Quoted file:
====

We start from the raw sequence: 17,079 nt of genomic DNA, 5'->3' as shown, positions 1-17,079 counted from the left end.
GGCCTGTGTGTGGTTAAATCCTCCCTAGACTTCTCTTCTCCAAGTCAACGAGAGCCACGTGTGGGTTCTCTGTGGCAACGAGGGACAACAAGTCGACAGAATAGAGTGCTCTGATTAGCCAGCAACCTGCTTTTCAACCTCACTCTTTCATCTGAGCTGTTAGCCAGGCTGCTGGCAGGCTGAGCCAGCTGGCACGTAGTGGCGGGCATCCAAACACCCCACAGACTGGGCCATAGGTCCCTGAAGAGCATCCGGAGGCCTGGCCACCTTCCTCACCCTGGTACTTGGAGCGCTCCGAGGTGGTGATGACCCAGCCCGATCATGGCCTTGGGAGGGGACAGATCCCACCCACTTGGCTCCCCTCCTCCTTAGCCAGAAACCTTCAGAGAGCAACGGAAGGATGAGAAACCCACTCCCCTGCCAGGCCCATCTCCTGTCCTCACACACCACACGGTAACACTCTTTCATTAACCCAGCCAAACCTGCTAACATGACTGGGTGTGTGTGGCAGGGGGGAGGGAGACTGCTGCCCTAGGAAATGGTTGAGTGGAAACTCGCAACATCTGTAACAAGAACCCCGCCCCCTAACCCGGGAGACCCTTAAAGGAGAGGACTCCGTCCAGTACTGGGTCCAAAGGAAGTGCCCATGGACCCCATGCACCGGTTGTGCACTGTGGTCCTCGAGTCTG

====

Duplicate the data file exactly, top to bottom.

We start from the raw sequence: 17,079 nt of genomic DNA, 5'->3' as shown, positions 1-17,079 counted from the left end.
GGCCTGTGTGTGGTTAAATCCTCCCTAGACTTCTCTTCTCCAAGTCAACGAGAGCCACGTGTGGGTTCTCTGTGGCAACGAGGGACAACAAGTCGACAGAATAGAGTGCTCTGATTAGCCAGCAACCTGCTTTTCAACCTCACTCTTTCATCTGAGCTGTTAGCCAGGCTGCTGGCAGGCTGAGCCAGCTGGCACGTAGTGGCGGGCATCCAAACACCCCACAGACTGGGCCATAGGTCCCTGAAGAGCATCCGGAGGCCTGGCCACCTTCCTCACCCTGGTACTTGGAGCGCTCCGAGGTGGTGATGACCCAGCCCGATCATGGCCTTGGGAGGGGACAGATCCCACCCACTTGGCTCCCCTCCTCCTTAGCCAGAAACCTTCAGAGAGCAACGGAAGGATGAGAAACCCACTCCCCTGCCAGGCCCATCTCCTGTCCTCACACACCACACGGTAACACTCTTTCATTAACCCAGCCAAACCTGCTAACATGACTGGGTGTGTGTGGCAGGGGGGAGGGAGACTGCTGCCCTAGGAAATGGTTGAGTGGAAACTCGCAACATCTGTAACAAGAACCCCGCCCCCTAACCCGGGAGACCCTTAAAGGAGAGGACTCCGTCCAGTACTGGGTCCAAAGGAAGTGCCCATGGACCCCATGCACCGGTTGTGCACTGTGGTCCTCGAGTCTG